After defeating former WBA Heavyweight Champion James "Bonecrusher" Smith by a unanimous decision, Page was matched with former WBO Heavyweight Champion Francesco Damiani in September 1992. In a close contest, he lost two points for repeatedly losing his mouthpiece. The point deductions cost Page a draw: All three judges had Damiani winning by two points.

After winning three straight fights by knockout, Page boxed future WBA Heavyweight Champion Bruce Seldon in August 1993. Page was stopped in the ninth round and retired after the fight.

Comeback[edit]

After retiring, Page started training boxers. He worked with Oliver McCall and was in McCall's corner when he stunningly scored a second-round knockout of Lennox Lewis to win the WBC World Heavyweight Championship in London on September 24, 1994[5] and was also present for McCall's breakdown in Lewis/McCall rematch pleading with McCall to, "Not do this to himself".

He trained boxers for several years, but grew restless. "I was training boxers to fight guys I could beat myself," Page said.[6]

Page returned to the ring in May 1996. He went 16-0-1 with 15 knockouts before taking on Monte Barrett in October 1998. Barrett, 18-0 with 12 knockouts, won by a lopsided unanimous decision.

After dropping a dubious decision to journeyman Artis Pendergrass, Page had a rematch with Tim Witherspoon in June 1999. The 40-year-old Page scored a first round knockdown and won when the 41-year-old Witherspoon tore a muscle in his back and couldn't come out for the eighth round.[7]

Page went 2-2 in his next four fights. He was well past his prime, but he continued to fight because he needed money. In 1998, Page filed for bankruptcy, claiming a $50,000 debt. By 2000, he was working his first 9-to-5 job, painting dental equipment at Whip-Mix Corp. in the South End of Louisville.[8]

Injury[edit]

On March 9, 2001, Page fought Dale Crowe at Peel's Palace in Erlanger, Kentucky for $1,500. Page appeared to be holding his own with Crowe until the tenth round. Crowe said, "The timekeeper smacked the mat with his hand toward the end of the fight to indicate ten seconds were left, and that's when I went after Greg with one last flurry." Crowe hit Page with a flush left to the chin and then pushed him back. Page fell against the ropes, slid down, and was counted out by the referee.[9]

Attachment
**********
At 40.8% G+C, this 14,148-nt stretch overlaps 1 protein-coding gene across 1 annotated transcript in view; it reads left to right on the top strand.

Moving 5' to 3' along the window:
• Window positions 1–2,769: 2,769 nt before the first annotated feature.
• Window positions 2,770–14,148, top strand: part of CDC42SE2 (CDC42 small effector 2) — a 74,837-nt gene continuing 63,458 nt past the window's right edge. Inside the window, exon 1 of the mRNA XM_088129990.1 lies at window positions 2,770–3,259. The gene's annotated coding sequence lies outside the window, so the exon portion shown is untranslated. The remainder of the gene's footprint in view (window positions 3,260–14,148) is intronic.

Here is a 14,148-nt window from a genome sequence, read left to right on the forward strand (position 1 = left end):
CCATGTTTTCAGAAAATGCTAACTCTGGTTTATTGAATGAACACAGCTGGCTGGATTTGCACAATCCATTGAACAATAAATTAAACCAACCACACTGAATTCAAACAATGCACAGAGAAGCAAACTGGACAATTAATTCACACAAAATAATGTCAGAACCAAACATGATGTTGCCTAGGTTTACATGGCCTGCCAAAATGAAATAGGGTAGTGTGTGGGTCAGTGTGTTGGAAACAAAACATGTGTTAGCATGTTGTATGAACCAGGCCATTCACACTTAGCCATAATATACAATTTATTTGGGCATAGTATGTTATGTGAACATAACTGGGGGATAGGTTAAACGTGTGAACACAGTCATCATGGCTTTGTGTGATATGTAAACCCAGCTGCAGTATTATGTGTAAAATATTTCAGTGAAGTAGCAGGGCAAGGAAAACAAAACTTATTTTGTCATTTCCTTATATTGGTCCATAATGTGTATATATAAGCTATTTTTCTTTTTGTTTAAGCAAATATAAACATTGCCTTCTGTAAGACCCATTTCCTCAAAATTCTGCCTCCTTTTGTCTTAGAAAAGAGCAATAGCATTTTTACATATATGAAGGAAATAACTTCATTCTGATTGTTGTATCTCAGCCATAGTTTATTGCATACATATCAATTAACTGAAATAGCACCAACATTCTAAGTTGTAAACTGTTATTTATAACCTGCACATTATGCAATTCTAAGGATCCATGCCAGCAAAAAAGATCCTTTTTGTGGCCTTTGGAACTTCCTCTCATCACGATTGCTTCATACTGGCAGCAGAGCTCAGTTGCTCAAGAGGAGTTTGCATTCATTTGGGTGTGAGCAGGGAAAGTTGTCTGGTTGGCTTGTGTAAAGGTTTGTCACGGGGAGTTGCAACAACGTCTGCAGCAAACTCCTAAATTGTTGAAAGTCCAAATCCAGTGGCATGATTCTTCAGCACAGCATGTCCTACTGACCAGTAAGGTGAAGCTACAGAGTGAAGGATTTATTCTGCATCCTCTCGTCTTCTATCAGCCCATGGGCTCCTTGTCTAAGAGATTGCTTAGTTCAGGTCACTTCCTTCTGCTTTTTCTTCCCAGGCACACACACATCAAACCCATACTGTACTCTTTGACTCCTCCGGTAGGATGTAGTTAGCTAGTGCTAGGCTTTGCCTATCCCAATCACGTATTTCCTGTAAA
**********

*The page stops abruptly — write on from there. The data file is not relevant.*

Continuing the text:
What followed was chaos. There wasn't an ambulance, a team of paramedics, or oxygen, all of which were required by law. The ringside doctor, Manuel Mediodia, wasn't licensed in Kentucky and was under suspension in Ohio. At the time of the stoppage, Mediodia had already left and had to be brought back into the building. Twenty-two minutes passed before an ambulance arrived.[10]

Before the fight, Page's trainer, James Doolin, complained to several members of the state commission about the conditions, including the lack of oxygen. He then wrote his complaints on a piece of paper and sealed it inside an envelope. Doolin gave it to the commission chairman, Jack Kerns, who then gave it back to Doolin. "Mail it to me," Kerns said.[11]

Page was taken to the emergency room at St. Luke's hospital, where a CT scan revealed a huge mass being formed by the bleeding inside his head. He was then transported to University Hospital in Cincinnati.[12] During post-fight brain surgery, he suffered a stroke and was left paralyzed on the left side of his body. Page was in a coma for nearly a week.[13]

For the rest of his life, Page suffered many complications from his injury. He was hospitalized numerous times for such ailments as pneumonia, acute respiratory failure, sepsis, hypothermia, and seizures.[14][15][16]

Page filed a lawsuit against the state of Kentucky and settled out of court for $1.2 million in 2007. As part of the settlement, boxing safety regulations the state enacted the previous year were named the "Greg Page Safety Initiative."

Death[edit]

In the early morning hours of April 27, 2009, Page died at home in Louisville.[17] His death was consistent with positional asphyxia, an inability to breathe because of body position. "He had a hospital bed at home, and he slid out, which he has done before," said Jim Wesley, a Jefferson County deputy coroner. "His head was lodged between the rail and the bed."[18]